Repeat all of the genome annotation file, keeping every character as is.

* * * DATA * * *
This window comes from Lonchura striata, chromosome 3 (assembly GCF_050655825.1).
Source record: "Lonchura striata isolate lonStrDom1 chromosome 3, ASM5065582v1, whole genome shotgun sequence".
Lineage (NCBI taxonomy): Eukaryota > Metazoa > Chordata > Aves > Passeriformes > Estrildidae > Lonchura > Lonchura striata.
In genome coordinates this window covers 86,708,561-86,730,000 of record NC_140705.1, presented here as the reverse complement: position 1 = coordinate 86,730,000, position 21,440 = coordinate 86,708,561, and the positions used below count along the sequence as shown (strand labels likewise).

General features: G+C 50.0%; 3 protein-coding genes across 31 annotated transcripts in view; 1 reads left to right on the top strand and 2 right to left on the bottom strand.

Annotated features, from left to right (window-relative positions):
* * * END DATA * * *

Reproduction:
This window comes from Lonchura striata, chromosome 3 (assembly GCF_050655825.1).
Source record: "Lonchura striata isolate lonStrDom1 chromosome 3, ASM5065582v1, whole genome shotgun sequence".
Lineage (NCBI taxonomy): Eukaryota > Metazoa > Chordata > Aves > Passeriformes > Estrildidae > Lonchura > Lonchura striata.
In genome coordinates this window covers 86,708,561-86,730,000 of record NC_140705.1, presented here as the reverse complement: position 1 = coordinate 86,730,000, position 21,440 = coordinate 86,708,561, and the positions used below count along the sequence as shown (strand labels likewise).

General features: G+C 50.0%; 3 protein-coding genes across 31 annotated transcripts in view; 1 reads left to right on the top strand and 2 right to left on the bottom strand.

Annotated features, from left to right (window-relative positions):